Turkey, as well as its intention to continue its reforms towards complying with the

Copenhagen criteria. In doing so, Turkey is considered as a candidate State to join

the Union on the basis of the same criteria as applied to the other candidate States.

December, 2000 – By agreeing - on a Treaty of Nice, the EU member states also removed

the last formal obstacle to moving ahead with the EU enlargement process. The

conclusions go on to say that "the time has now come to lend fresh impetus to the

process". The summit broadly endorsed the enlargement strategy proposed by the

Commission, and emphasised "the principle of differentiation, based on each

candidate country's own merits", and "allowance of scope for catching up". The road

map for the next 18 months will ease the way for further negotiations, bearing in

mind that those countries which are the best prepared will continue to be able to

progress more quickly, the summit concluded.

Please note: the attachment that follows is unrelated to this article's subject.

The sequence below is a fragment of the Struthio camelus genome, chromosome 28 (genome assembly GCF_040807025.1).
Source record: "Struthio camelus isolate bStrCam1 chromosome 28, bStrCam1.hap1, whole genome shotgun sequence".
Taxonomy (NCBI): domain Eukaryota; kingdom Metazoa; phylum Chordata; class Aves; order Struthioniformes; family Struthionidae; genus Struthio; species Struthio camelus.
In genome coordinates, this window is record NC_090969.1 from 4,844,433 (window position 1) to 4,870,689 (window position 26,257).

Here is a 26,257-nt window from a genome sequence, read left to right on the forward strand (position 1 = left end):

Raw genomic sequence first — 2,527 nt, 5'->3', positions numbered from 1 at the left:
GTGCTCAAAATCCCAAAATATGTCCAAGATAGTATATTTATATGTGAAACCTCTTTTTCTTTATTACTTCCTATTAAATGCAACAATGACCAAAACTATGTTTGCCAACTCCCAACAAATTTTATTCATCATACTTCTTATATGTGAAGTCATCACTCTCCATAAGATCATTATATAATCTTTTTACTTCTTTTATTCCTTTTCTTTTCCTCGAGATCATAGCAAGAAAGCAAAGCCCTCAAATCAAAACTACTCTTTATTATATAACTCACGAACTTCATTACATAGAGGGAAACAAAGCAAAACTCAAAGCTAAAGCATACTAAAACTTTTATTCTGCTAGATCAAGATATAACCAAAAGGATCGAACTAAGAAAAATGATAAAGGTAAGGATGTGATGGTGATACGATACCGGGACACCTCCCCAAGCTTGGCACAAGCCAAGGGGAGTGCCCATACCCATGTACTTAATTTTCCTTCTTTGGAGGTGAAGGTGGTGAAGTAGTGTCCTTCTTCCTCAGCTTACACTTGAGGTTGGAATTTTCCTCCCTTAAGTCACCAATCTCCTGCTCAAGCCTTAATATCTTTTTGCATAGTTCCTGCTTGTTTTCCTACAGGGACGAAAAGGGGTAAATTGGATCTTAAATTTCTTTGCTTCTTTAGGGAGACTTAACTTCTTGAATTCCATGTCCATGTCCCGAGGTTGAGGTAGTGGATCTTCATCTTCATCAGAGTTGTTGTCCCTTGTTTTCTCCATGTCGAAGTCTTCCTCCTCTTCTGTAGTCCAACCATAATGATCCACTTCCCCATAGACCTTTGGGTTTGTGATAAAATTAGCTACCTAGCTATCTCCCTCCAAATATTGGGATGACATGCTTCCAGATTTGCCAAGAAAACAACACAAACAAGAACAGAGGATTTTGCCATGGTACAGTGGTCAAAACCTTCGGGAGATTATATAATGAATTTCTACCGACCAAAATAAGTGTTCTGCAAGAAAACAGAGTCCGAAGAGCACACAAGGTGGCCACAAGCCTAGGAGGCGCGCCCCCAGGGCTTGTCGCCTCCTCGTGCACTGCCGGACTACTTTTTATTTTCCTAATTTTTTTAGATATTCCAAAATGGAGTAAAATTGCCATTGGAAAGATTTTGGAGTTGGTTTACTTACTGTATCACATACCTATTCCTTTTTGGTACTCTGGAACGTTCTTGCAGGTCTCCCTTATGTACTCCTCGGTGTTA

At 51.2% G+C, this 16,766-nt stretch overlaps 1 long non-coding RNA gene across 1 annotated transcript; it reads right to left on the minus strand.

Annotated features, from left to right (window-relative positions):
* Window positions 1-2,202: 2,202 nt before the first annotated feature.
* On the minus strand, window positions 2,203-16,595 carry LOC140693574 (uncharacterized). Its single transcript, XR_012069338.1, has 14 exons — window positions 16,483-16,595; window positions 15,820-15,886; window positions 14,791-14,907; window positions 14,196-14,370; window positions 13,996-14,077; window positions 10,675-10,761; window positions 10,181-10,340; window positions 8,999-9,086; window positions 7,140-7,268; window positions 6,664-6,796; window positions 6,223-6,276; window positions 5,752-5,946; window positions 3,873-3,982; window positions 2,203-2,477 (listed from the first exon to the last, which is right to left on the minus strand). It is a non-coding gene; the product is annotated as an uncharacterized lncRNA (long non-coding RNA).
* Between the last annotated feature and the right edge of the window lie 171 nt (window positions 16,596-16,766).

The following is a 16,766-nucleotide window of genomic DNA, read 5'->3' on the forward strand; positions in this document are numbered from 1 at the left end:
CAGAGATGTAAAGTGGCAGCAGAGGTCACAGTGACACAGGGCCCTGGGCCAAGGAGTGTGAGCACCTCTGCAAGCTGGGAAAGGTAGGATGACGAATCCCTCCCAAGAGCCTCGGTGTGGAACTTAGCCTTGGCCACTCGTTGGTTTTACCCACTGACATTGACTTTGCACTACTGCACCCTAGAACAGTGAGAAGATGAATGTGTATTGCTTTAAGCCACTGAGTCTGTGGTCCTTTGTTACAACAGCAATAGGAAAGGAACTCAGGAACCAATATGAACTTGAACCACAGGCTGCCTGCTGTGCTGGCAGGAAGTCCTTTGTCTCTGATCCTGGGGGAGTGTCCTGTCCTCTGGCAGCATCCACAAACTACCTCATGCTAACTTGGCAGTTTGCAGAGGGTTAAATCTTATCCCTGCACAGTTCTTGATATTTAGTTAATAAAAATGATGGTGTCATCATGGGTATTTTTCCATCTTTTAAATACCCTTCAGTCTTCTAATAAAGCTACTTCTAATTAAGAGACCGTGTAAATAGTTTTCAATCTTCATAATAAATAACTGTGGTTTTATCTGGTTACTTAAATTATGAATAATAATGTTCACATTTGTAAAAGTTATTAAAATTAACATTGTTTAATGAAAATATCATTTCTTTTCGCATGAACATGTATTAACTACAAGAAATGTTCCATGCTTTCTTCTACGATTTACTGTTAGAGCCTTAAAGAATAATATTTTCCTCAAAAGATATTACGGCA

Meanwhile, the summit expressed appreciation for the efforts made by the

candidates, and requested them "to continue and speed up the necessary reforms to

prepare themselves for accession, particularly as regards strengthening their

administrative capacity, so as to be able to join the Union as soon as possible". And it

welcomed the establishment of economic and financial dialogue with the candidate

countries.

2003 – The Union has declared that it will be ready to welcome new countries from the

start of 2003.

The weighting of votes in the future council

The Treaty of Nice signed at the summit decided not only on voting rights for the current

fifteen member states, but also on the votes that the candidates will have as they become

member states. The full list is as follows:

Germany, United Kingdom, France and Italy – 29

Spain and Poland – 27

Romania – 14

Netherlands – 13